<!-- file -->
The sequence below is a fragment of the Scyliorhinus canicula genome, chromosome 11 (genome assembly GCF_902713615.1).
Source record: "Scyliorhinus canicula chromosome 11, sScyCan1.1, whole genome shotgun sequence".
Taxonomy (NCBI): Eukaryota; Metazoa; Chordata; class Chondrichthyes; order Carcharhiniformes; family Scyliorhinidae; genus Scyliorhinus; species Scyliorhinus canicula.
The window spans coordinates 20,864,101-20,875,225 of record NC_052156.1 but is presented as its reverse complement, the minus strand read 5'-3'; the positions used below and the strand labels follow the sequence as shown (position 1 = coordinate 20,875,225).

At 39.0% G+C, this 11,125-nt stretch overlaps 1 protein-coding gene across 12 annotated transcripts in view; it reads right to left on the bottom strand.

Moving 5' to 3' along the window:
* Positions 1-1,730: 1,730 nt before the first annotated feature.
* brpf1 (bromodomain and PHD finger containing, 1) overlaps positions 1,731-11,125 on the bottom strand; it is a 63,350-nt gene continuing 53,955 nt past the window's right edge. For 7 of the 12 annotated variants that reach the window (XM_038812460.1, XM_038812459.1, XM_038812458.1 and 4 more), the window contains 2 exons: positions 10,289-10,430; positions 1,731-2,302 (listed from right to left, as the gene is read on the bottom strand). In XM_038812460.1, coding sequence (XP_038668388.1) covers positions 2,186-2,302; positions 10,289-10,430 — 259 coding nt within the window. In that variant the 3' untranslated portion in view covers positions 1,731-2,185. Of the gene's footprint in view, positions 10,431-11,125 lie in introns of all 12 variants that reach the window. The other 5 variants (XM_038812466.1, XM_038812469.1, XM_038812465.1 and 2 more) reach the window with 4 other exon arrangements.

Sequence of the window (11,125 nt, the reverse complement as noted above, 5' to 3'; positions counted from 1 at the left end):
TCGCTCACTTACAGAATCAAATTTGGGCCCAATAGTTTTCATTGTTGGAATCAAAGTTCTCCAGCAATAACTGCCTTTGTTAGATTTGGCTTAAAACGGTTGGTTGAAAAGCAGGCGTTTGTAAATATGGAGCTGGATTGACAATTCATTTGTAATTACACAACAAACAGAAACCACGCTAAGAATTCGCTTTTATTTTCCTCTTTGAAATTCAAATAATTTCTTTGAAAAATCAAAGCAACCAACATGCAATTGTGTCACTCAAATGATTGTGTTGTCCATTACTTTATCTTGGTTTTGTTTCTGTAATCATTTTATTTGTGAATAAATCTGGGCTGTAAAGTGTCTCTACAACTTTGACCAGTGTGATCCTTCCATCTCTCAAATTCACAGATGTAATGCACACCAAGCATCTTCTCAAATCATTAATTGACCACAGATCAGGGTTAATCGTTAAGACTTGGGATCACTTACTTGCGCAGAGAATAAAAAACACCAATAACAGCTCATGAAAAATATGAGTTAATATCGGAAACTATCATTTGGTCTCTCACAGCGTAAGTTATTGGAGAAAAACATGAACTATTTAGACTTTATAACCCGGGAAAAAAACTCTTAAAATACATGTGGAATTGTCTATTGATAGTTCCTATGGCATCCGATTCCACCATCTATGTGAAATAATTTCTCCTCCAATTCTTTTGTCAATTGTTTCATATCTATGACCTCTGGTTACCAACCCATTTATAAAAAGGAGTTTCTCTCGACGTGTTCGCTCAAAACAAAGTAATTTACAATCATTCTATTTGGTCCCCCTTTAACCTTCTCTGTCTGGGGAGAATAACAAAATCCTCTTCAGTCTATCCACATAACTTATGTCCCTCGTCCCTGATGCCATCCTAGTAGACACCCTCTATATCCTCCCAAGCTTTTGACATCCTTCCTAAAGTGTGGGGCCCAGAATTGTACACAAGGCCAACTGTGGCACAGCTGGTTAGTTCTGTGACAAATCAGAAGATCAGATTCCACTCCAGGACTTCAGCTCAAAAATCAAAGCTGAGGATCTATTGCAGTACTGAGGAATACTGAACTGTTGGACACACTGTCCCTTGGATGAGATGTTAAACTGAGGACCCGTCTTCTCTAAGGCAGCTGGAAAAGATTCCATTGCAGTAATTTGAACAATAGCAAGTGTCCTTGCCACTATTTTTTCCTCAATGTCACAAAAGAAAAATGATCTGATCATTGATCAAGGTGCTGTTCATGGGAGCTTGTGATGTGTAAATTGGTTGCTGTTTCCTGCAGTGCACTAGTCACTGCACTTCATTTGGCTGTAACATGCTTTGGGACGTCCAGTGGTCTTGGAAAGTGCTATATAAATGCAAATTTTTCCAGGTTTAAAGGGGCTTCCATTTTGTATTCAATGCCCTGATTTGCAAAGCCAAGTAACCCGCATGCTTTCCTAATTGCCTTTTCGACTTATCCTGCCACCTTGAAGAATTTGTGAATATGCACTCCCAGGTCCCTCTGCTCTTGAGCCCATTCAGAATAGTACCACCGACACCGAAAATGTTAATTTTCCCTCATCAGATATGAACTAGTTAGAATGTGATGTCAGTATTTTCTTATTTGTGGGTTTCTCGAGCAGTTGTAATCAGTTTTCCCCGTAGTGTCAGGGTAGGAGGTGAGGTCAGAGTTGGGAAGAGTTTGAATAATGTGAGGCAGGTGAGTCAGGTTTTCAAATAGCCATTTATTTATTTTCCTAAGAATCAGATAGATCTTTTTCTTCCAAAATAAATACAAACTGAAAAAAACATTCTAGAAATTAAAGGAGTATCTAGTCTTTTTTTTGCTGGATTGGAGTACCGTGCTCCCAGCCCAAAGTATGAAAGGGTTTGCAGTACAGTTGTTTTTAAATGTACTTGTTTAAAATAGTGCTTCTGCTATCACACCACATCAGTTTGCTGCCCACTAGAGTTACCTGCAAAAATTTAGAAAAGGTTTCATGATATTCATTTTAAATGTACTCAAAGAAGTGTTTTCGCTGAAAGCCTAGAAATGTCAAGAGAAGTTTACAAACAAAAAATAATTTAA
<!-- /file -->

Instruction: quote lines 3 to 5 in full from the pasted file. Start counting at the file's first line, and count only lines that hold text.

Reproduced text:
Taxonomy (NCBI): Eukaryota; Metazoa; Chordata; class Chondrichthyes; order Carcharhiniformes; family Scyliorhinidae; genus Scyliorhinus; species Scyliorhinus canicula.
The window spans coordinates 20,864,101-20,875,225 of record NC_052156.1 but is presented as its reverse complement, the minus strand read 5'-3'; the positions used below and the strand labels follow the sequence as shown (position 1 = coordinate 20,875,225).

At 39.0% G+C, this 11,125-nt stretch overlaps 1 protein-coding gene across 12 annotated transcripts in view; it reads right to left on the bottom strand.